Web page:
At reboot, the installation proceeded by installing the packages copied to
/var, which took about two hours. So, I proceeded to make myself a cup of tea
The installer finished the second part of the installation with some minor hitches
One thing that should surprise a lot of people: on Ubuntu, you are not asked to provide a root password. In fact, the root account doesn't have a password (
/etc/shadowhas '*' in there) and can't be used to login directly. However, the first account that the installer prompted and created for you is added to the 'adm' group (among other groups), and
/etc/sudoersallows 'adm' to run sudo as root for all commands. Which means you can simply 'sudo su -' to get a root shell. (I believe most of the GUI tools that need root are configured to launch gksudo instead of gksu). If you really want a root password, you can always 'sudo passwd' and type in a new password.
I decided that I wanted to grab some packages online — which presented me with a hitch. I have a really crappy winmodem
/bootdirectories to a single partition as well as copying
/bootand adding a symlink in
/etc, so I can LILO from both distros), and crossed my fingers. Thankfully, the system booted up, and I had my custom 2.4.x kernel booting my Ubuntu installation
Dialing out using the out-of-the-box installation means you have to configure wvdial, the dialler included with the system. (Later, I was thinking of getting kppp so I could share my kppprc between the two— decided against it as I had to grab a lot over the dialup link. Not a feasible idea. KDE and related apps aren't included with the CD, but are available for apt-getting). Bumped into some snags — wvdialconf, the autoconfigurator, refused to acknowledge my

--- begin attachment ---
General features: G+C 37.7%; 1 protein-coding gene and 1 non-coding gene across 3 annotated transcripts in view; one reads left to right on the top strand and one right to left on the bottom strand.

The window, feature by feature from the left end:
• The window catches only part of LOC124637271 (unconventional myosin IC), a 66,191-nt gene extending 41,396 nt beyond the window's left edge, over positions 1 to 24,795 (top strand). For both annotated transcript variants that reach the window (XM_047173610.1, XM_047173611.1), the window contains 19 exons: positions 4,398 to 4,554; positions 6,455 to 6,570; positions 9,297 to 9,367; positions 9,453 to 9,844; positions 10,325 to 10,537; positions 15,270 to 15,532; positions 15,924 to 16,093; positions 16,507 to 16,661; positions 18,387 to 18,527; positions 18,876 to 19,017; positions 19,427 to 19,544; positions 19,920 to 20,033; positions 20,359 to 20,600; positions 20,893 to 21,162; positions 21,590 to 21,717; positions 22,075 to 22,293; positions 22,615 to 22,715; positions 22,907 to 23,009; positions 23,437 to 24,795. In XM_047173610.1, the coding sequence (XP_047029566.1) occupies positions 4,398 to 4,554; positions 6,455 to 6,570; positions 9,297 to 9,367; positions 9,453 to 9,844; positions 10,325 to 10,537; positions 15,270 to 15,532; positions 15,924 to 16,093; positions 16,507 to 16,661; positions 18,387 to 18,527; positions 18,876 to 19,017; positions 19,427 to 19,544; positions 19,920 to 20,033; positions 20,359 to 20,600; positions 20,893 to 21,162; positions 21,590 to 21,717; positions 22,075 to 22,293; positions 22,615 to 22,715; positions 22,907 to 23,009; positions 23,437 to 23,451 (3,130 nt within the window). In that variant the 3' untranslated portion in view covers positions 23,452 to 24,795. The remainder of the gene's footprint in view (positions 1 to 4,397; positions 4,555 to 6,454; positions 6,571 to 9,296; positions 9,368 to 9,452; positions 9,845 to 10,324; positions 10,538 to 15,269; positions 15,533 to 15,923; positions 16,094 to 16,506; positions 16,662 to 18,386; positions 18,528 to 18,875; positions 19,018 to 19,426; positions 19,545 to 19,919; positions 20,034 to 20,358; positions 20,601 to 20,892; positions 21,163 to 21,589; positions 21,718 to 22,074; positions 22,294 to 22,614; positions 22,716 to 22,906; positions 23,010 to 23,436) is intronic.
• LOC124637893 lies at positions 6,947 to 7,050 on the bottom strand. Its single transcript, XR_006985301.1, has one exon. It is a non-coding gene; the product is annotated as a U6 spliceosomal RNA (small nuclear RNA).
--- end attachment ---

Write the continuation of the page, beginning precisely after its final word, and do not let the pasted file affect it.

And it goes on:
/dev/modemsymlink to the SM56 device
/dev/sm56, so I had to hand-hack
/etc/wvdial.conf; the modem apparently was also fudging up on the CD (carrier detect) line and was confusing wvdial on dialup— had to switch carrier checking off.
When I went to edit
/etc/apt/sources.listusing vi, I was surprised to see several commented entries already there, pointing to the Ubuntu repositories. Double plus good for relative newbies — you can always tell them to simply uncomment those lines and do an update.
Anyway, I ran aptitude and grabbed several packages I needed — in particular, I grabbed Emacs (<evil grin>) and Ratpoison. I have been trying keyboard-heavy WMs recently; previously I tried IonWM, but found its management philosophy too complicated. Ratpoison is (unfortunately?) very very lightweight and very very simple to use
A note on the Ubuntu package repositories: Ubuntu apparently has two repositories in general: the supported packages repository and the 'universe' repository. Unlike Debian, there isn't a 'main' or 'contrib' per se; 'main' roughly maps to the supported packages, and 'contrib' roughly maps to the 'universe' packages. AFAICT, there aren't any nonfree packages.
Anyway, I got ratpoison set up properly, and am now running a similar desktop configuration as with my Slackware installation.